Effect of nitrogen source in high-concentrate, low-protein beef cattle diets on microbial fermentation studied in vivo and in vitro

M. Devant, A. Ferret, S. Calsamiglia, R. Casals, J. Gasa

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In Exp. 1, four Holstein heifers (112 ± 5.5 kg BW) fitted with ruminal cannulas were used in a 4 × 4 Latin square to evaluate the effects of N source on ruminal fermentation and urinary excretion of purine derivatives. A 2 × 2 factorial arrangement of treatments was used; the factors were the type of protein source (soybean meal, SBM, vs a 50:50 mixture of fish meal and corn gluten meal, FMCGM) and the partial substitution of protein source by urea (with vs without). Heifers were allowed to consume concentrate and barley straw on an ad libitum basis. Barley straw:concentrate ratio (12:88) and average ruminal pH (6.25) were not affected (P > 0.05) by treatment. Ruminal NH3N concentration and urinary excretion of purine derivatives were not affected (P > 0.05) by supplemental N source. In situ CP degradability of supplemented SBM was very low (50%). In Exp. 2, eight dual-flow continuous-culture fermenters were used to study diet effects on microbial fermentation and nutrient flow, using forage:concentrate ratio, solid and liquid passage rates, and pH fluctuation to simulate in vivo conditions. The treatment containing SBM without urea reached the greatest total VFA concentration (P < 0.01), molar percentage of acetate (P < 0.05), and NH3N concentration (P < 0.05), followed by treatments with partial substitution of protein source by urea, and finally by the treatment containing FMCGM. True OM digestion tended to increase (P = 0.13) in treatments containing SBM. These results suggest that amino N from SBM and NH3N concentration stimulated nutrient digestion. Microbial protein synthesis was lowest in treatments with FMCGM and without urea, indicating that rapidly available N limited microbial growth. The low CP degradability of SBM observed may have contributed to the limitation in N supply for microbial growth. Efficiency of microbial protein synthesis increased in treatments containing urea (P < 0.05). Protein source affected total (P < 0.05) and essential AA (P < 0.10) flows, which were greater in treatments containing FMCGM. Partial replacement of protein supplements by urea did not affect total and essential AA flows. Because mean dietary protein contribution to total N effluent was 46%, the AA profile of supplemental protein sources had a great impact on total AA flow and its profile.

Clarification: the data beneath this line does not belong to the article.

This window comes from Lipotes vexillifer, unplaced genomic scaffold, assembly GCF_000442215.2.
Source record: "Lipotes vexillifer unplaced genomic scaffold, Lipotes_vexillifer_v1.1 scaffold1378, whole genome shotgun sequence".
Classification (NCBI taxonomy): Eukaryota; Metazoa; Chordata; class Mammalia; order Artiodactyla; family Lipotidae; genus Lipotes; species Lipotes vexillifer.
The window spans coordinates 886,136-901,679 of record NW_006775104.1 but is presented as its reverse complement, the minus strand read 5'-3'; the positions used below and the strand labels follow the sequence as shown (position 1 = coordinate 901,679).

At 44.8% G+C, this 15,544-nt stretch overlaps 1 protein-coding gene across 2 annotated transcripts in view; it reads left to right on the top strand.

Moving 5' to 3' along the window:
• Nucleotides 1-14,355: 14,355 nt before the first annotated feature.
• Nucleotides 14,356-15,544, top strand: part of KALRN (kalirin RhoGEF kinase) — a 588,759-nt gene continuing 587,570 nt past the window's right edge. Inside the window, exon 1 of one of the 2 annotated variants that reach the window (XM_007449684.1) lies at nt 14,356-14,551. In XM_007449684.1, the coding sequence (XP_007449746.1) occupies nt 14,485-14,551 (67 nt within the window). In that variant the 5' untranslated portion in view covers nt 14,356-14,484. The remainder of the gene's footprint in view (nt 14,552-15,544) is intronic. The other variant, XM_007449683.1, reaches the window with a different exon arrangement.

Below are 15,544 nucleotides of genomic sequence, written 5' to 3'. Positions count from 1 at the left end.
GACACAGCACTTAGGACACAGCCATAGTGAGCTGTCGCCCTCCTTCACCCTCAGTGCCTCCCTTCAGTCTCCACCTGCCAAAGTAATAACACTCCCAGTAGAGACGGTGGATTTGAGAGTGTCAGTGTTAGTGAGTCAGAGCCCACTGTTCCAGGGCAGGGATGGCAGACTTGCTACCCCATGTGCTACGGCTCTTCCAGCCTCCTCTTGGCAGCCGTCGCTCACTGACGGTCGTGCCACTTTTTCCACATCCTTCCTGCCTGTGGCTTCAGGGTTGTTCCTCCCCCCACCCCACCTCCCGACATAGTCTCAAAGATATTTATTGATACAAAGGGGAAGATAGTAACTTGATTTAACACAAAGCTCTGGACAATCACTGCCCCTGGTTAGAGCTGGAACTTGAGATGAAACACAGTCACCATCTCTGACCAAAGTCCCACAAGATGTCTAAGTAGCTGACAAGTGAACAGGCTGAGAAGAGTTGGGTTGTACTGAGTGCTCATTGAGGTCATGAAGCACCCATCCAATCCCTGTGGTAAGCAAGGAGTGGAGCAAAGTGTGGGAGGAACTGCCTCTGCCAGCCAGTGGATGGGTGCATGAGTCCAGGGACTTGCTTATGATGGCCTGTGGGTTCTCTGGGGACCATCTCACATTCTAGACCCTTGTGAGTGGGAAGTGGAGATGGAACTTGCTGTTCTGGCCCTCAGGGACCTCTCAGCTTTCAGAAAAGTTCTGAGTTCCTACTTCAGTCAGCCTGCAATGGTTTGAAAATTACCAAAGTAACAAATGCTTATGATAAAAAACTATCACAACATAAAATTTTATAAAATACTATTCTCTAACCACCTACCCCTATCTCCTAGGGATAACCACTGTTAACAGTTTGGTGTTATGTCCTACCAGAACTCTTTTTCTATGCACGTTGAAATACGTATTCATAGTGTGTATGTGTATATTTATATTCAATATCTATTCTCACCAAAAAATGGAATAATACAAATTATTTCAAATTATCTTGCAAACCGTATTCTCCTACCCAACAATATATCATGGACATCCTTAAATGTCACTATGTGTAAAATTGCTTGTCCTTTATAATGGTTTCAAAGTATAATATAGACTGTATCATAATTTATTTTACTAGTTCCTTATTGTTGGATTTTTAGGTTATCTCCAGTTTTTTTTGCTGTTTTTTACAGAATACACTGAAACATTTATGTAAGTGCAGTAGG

Original languageEnglish
Pages (from-to)1944-1953
JournalJournal of Animal Science
Issue number7
Publication statusPublished - 1 Jan 2001


  • Amino acids
  • Concentrates
  • Heifers
  • Protein sources
  • Rumen
  • Urea


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